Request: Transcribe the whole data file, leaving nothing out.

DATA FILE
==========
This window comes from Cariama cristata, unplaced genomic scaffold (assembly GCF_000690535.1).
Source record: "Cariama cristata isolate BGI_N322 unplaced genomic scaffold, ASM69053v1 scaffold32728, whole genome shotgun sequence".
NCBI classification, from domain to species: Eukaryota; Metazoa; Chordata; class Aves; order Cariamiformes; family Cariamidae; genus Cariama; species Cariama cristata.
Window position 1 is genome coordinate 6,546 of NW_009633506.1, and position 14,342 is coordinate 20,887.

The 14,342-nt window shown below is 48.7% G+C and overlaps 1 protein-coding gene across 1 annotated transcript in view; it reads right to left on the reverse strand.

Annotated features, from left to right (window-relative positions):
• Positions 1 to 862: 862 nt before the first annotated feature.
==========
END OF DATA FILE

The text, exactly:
This window comes from Cariama cristata, unplaced genomic scaffold (assembly GCF_000690535.1).
Source record: "Cariama cristata isolate BGI_N322 unplaced genomic scaffold, ASM69053v1 scaffold32728, whole genome shotgun sequence".
NCBI classification, from domain to species: Eukaryota; Metazoa; Chordata; class Aves; order Cariamiformes; family Cariamidae; genus Cariama; species Cariama cristata.
Window position 1 is genome coordinate 6,546 of NW_009633506.1, and position 14,342 is coordinate 20,887.

The 14,342-nt window shown below is 48.7% G+C and overlaps 1 protein-coding gene across 1 annotated transcript in view; it reads right to left on the reverse strand.

Annotated features, from left to right (window-relative positions):
• Positions 1 to 862: 862 nt before the first annotated feature.